Wellfire Interactive // Expertise for established Django SaaS applications

Should you add React or Angular to an existing Django site? (This Old Pony #39)

Trick question: you should add YabbaDabba.js, a new framework from iMzanga that lets you write JavaScript _just _like Prolog.

Sorry, sometimes I make jokes.

The truth is that this is a serious question that nips at developers and product owners. New interface paradigms demand different tooling and often the original Javascript used on an existing app is the thing that ages the worst.

Why Javascript frameworks and what does this have to do with Django apps?

First off, you don’t necessarily need to add a Javascript framework to your Django site. I’m including jQuery in that sweeping statement. However most sites will need some kind of minimal client side interactivity and beyond a certain point a framework starts to prove very useful.

Javascript frameworks on the front-end provide many benefits that parallel what Django provides on the backend. Patterns for development so we don’t have to make mundane decisions over and over, shortcuts to simplify development, pre-packaged features, and not to mention a bunch of library code that is well tested.

User facing Django apps from SaaS’s to educational portals to CMS’s need to allow users to make and see changes without affecting the full request/response cycle, and frankly, this often grossly simplifies the application too (imagine having to code every possible template state individually).

Django doesn’t do this stuff. First off, it’s a backend framework. Secondly, it doesn’t provide any kind of Javascript for end user consumption[x] or any kind of opinion about what you should use.

That’s left for you.

What is the best Javascript for a Django site?

This is a trick question because there isn’t a “best” answer across Django sites.

Years ago Rails shipped with Prototype.js and so that’s what Rails uses ended up using. It was considered a mighty shame that Django didn’t ship with such support built in since AJAX was all the rage.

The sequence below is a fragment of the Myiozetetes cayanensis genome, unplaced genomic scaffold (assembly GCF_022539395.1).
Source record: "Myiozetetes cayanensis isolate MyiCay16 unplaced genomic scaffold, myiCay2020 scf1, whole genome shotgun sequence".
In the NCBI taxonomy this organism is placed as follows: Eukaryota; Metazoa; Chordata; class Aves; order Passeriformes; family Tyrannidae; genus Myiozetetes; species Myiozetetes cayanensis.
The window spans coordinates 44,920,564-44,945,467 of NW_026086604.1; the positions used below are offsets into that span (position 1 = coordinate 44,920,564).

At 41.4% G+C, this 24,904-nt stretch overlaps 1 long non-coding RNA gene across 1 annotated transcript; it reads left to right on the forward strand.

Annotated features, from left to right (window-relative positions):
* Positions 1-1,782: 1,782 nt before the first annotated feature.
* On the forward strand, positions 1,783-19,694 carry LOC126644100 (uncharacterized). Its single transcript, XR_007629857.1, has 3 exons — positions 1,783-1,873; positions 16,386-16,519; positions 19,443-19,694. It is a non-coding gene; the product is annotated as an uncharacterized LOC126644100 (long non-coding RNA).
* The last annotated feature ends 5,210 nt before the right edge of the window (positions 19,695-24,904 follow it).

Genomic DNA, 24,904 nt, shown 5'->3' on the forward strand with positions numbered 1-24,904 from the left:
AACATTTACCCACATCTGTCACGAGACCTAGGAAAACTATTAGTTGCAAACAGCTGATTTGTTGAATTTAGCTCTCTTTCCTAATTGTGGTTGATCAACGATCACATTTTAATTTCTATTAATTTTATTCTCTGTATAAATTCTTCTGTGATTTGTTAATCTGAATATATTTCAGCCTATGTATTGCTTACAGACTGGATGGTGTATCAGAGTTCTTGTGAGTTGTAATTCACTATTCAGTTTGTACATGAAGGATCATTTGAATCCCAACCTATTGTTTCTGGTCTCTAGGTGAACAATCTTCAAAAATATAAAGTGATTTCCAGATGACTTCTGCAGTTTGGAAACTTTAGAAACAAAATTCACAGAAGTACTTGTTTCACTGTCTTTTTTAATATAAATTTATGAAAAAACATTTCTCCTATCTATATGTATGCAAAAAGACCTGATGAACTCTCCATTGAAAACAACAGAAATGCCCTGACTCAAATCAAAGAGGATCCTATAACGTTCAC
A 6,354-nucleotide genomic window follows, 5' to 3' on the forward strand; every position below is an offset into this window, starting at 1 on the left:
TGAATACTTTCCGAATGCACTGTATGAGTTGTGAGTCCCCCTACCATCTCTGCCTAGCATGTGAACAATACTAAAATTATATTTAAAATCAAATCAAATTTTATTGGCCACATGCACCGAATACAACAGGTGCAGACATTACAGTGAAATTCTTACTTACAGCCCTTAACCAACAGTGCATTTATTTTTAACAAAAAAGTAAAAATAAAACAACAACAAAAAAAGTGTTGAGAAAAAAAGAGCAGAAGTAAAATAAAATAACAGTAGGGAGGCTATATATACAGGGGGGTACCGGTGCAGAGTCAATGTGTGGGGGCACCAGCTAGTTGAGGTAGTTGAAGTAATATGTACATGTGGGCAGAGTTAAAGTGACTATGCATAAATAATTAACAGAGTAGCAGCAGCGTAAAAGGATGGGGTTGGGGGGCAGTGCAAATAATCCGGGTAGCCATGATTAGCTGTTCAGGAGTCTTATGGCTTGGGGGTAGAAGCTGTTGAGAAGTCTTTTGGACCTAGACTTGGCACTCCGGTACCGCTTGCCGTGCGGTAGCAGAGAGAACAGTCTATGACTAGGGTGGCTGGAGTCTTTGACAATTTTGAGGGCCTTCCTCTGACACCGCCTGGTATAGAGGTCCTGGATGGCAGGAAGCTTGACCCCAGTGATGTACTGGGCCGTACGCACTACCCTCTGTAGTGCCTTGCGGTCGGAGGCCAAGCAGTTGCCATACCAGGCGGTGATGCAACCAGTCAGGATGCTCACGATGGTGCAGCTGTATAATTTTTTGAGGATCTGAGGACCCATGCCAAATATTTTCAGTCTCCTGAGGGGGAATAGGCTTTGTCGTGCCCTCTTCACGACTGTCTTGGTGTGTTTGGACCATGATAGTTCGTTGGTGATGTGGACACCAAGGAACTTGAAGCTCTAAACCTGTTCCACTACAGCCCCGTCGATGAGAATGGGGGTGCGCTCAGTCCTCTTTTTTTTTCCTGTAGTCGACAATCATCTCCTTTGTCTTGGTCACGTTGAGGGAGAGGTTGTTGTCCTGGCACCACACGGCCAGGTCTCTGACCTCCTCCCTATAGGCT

Rails has since abandoned shipping a readymade Javascript framework and Django continues to operate as “front-end” agnostic.

It is a little when you think that even Django’s configurable components have defaults or community conventions (templates and backing databases come to mind). However we draw the line at the HTTP request, which means we have to figure this one out ourselves.

The considerations of picking - and migrating to - a Javascript framework

Your first consideration should be what are you trying to accomplish. Do you need to add some minor interactivity (modals, dropdowns, etc) or the equivalent of a single page application?

Next, how extensive throughout the app and the code are these changes? That is, is it cheaper to repeat code or repeat patterns?

Third, what kind of Javascript do you have in place now? Because quite likely you won’t want to replace everything in one fell swoop. Migrations of this sort can take place over quite a bit of time for production apps.

With regard to the framework itself you obviously need to consider your team’s knowledge. Does the framework’s choice of paradigms mesh with your team? Is it compatible with your existing Javascript-ing? Does it scale - not just up but down to smaller features? Ultimately you want to know what you’re buying into.

And now some thoughts and opinions

It’s better to be conservative here rather than pick something that seems full feature for the app you want to build in two years. Personally I think Elm[x] is a cool choice but the buy-in in non-trivial. React is a perfectly fine and justifiable choice but setting up a complicated immutable data store with Redux is often overkill. Overkill is expensive.

If you don’t have an API you’ll either be working with in-page JSON or data from your templates. This is a constraint you need to pay attention to, especially if you want to build any kind of client interaction consuming and sending data to the server. Some frameworks make working with data from the DOM easier than others.

Our own go-to workhorse for a while now has been Vue.js; it plays nice with jQuery, it brings to bear the design patterns required by larger client side application and it can still scale down to individual features.

But I’m still not going to tell you that it’s the one you should choose.


[0] http://elm-lang.org/
[1] A cartoon intro to Redux
[2] Vue.js

Learn from more articles like this how to make the most out of your existing Django site.